World air traffic growth slows down in first half of 2007

International airline passenger traffic and cargo shipments grew at a slower pace in the first half of 2007, the International Air Transport Association (IATA) has said. IATA, which represents more than 240 airlines, said Middle East departures and arrivals grew by nearly 18 per cent in the first half of 2007, from January to June, which helped to pump up worldwide passenger traffic by 6.3 per cent from a year ago. In the first half of 2006, worldwide passenger air traffic had climbed by 6.7 per cent.

To meet the rising demand, West Asian airlines such as Abu Dhabi's Etihad Airways, Qatar Airways, and the Dubai-based Emirates have started new routes and given multibillion-dollar orders for new aircraft to Boeing and Airbus. Worldwide, airlines will buy around 1,800 new planes over the next 18 months. The biggest buyers are Asian carriers, which are scrambling to meet rapidly rising demand from China and India.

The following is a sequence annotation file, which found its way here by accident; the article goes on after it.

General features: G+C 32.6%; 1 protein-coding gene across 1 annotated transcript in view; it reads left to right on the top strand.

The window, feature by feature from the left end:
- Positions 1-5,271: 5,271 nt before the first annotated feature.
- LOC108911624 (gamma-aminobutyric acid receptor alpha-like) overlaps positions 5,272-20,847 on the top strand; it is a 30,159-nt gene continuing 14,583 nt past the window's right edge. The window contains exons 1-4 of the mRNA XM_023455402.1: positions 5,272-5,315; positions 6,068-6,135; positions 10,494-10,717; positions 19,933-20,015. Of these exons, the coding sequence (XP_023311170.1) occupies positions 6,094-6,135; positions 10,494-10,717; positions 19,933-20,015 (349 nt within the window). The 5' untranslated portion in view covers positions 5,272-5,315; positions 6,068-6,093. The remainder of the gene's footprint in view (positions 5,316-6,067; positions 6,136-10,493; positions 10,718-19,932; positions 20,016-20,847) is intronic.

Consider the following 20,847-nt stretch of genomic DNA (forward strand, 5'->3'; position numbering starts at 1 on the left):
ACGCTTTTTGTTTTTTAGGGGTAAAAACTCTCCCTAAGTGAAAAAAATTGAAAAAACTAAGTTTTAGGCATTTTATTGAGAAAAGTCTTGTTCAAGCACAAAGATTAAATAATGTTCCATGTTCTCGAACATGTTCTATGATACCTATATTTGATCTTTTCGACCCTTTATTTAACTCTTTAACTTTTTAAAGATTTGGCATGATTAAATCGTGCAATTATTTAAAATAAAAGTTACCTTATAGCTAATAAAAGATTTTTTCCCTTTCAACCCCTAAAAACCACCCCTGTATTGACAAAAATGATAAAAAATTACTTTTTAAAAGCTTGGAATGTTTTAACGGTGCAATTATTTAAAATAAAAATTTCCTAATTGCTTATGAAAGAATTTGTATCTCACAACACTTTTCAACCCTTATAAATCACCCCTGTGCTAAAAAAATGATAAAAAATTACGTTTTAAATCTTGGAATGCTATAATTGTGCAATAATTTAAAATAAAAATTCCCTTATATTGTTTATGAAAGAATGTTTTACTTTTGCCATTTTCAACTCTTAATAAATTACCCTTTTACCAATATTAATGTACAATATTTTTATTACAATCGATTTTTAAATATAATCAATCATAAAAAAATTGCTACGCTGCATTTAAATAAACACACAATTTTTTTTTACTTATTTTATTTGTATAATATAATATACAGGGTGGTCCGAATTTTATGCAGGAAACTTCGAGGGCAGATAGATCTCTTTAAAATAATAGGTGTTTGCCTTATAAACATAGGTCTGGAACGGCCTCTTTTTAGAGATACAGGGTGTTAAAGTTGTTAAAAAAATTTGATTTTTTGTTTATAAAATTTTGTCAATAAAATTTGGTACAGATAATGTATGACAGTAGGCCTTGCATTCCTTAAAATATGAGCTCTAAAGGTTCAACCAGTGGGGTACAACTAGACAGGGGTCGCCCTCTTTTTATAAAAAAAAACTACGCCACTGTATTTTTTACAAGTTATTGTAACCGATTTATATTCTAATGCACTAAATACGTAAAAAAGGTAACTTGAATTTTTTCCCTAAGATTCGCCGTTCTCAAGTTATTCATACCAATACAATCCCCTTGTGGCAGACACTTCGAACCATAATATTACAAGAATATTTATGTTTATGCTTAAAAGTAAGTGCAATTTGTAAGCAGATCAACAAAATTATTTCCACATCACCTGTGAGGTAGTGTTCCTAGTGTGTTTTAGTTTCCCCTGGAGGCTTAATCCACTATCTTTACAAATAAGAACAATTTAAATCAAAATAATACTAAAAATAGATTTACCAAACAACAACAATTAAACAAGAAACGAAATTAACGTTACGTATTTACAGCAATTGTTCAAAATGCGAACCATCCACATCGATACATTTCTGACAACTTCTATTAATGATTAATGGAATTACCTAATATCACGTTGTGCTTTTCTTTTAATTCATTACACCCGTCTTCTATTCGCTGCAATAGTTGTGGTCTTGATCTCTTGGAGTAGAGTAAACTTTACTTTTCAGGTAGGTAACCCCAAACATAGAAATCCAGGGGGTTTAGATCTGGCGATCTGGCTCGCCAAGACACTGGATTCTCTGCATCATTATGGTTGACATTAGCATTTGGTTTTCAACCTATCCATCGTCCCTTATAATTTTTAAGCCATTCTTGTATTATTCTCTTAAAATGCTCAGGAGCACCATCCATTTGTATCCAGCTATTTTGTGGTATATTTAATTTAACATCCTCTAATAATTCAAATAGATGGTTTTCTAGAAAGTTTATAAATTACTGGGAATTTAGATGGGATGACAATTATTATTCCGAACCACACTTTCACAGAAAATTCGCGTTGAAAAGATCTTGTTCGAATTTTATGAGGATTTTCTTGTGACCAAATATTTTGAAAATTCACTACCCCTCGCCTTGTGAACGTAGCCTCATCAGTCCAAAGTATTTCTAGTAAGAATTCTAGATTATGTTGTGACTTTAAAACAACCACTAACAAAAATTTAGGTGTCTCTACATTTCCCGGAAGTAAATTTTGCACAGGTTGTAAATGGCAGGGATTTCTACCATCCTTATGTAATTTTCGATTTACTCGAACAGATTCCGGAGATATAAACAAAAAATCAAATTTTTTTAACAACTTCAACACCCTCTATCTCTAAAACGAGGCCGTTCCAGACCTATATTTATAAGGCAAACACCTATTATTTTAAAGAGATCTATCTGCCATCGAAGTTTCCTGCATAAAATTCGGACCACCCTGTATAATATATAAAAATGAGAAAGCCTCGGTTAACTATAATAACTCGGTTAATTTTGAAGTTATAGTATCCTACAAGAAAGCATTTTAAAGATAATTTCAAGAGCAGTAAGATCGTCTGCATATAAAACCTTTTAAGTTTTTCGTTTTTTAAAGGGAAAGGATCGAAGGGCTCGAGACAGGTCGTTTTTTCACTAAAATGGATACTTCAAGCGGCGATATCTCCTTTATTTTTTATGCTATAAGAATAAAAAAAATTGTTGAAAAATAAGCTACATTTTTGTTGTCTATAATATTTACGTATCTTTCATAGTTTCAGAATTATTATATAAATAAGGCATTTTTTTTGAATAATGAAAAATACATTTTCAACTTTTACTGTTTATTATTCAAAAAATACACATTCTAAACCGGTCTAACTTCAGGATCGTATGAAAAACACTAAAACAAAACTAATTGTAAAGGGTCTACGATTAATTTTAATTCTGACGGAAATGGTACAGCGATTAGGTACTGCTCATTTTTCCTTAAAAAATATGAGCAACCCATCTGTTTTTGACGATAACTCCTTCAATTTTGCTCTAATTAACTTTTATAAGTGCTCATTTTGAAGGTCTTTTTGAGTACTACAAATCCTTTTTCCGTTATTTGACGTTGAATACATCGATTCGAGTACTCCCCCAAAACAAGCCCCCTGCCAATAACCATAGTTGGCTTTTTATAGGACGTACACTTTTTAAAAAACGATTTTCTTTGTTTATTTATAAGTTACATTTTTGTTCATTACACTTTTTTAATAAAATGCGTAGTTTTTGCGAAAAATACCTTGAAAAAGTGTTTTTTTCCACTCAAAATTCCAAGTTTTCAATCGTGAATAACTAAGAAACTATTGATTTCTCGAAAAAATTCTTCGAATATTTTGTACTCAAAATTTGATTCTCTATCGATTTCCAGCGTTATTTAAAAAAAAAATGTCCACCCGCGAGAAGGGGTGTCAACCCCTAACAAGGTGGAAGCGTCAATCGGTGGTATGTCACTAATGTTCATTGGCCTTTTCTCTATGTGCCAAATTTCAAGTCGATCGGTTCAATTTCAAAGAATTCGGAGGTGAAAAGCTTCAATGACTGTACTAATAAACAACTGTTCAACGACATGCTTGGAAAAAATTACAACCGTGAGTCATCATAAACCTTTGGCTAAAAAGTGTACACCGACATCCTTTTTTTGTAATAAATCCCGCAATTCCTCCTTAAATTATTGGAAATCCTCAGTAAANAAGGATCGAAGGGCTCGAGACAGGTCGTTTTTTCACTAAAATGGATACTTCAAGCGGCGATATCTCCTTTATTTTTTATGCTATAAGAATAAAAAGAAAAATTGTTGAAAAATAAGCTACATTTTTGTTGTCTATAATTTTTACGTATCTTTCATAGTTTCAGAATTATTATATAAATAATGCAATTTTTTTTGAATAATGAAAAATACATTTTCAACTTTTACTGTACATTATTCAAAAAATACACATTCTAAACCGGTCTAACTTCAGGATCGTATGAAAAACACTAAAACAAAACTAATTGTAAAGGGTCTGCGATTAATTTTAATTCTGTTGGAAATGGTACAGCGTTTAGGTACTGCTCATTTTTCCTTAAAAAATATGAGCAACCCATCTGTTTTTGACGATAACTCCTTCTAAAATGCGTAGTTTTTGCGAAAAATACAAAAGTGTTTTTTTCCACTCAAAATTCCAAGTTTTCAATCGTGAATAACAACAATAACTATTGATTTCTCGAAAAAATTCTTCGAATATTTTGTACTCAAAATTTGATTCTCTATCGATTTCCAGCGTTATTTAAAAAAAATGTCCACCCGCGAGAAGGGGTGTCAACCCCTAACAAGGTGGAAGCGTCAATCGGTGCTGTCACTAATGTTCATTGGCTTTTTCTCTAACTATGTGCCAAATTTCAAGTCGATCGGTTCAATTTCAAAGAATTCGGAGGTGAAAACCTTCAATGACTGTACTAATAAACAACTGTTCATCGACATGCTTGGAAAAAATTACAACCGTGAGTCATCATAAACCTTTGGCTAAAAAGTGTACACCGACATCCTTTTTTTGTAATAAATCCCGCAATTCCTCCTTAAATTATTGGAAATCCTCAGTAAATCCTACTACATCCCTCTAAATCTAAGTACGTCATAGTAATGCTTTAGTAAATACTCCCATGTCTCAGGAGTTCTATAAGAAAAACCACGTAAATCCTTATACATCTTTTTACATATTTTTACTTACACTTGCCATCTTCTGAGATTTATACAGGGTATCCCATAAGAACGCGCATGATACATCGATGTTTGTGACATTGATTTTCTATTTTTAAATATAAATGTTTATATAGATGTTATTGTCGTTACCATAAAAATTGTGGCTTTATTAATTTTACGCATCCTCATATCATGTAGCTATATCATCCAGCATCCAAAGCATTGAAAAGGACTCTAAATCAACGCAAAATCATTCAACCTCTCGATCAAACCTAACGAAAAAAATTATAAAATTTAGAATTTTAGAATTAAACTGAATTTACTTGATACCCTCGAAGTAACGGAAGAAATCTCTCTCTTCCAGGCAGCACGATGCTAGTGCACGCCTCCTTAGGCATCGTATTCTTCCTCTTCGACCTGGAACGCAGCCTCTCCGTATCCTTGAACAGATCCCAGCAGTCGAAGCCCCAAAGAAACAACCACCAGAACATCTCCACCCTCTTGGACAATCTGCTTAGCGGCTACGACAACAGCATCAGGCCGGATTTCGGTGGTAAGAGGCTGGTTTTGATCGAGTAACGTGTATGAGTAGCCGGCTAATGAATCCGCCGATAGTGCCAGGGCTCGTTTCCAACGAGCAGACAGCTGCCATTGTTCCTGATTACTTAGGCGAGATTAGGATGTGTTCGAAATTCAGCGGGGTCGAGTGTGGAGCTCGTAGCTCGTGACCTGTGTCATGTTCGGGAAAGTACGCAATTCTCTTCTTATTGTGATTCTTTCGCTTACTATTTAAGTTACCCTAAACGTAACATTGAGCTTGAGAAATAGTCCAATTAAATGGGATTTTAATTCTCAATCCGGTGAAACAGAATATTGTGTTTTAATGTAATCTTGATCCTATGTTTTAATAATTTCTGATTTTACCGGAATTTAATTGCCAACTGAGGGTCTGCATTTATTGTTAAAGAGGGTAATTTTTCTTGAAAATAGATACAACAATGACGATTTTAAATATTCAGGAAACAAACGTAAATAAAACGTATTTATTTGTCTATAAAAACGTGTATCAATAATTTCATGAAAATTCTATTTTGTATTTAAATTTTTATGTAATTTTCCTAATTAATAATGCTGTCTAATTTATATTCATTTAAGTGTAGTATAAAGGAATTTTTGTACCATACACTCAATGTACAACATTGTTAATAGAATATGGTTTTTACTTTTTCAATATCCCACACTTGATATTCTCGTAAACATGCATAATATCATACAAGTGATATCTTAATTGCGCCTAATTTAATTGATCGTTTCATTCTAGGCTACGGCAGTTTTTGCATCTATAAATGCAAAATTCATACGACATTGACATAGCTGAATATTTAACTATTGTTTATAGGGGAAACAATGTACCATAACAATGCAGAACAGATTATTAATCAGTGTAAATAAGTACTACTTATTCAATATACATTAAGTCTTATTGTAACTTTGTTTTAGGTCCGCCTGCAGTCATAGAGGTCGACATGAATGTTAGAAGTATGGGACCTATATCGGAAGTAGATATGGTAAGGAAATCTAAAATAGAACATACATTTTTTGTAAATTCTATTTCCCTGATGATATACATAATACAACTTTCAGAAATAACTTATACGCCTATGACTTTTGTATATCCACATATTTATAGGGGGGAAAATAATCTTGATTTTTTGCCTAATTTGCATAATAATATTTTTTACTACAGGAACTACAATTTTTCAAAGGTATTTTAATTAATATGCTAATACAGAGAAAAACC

IATA's midyear report, which measures passenger demand by revenue per kilometre flown, also said that flights to and from Africa shot up by 9.9 per cent from January to June 2007 over the previous year, as flights increased from Asian and Middle Eastern cities. Asia, which reported a 6 per cent increase in passenger traffic, also showed strong growth.

Worldwide, international flights reported an average load factor or occupancy level of nearly 76 per cent for January to June 2007, up just 0.6 per cent from the first half of last year. Growth in air cargo shipments also slowed down. International cargo shipments increased by 2.7 per cent over the first half of last year. In the first half of 2006, cargo traffic was up 5.2 per cent from the previous year.

Falling shipments to Africa and Latin America, and a sluggish 0.4 per cent increase in North American shipments hampered cargo results for the first half of this year. Middle Eastern cargo shipments were up by 11 per cent.

The association has increased its profit forecast for the airline industry as a whole to more than $5 billion, up from an earlier forecast of $3.8 billion. Economic growth in Asia and Europe has led to increased passenger traffic, particularly in business travel to Asia.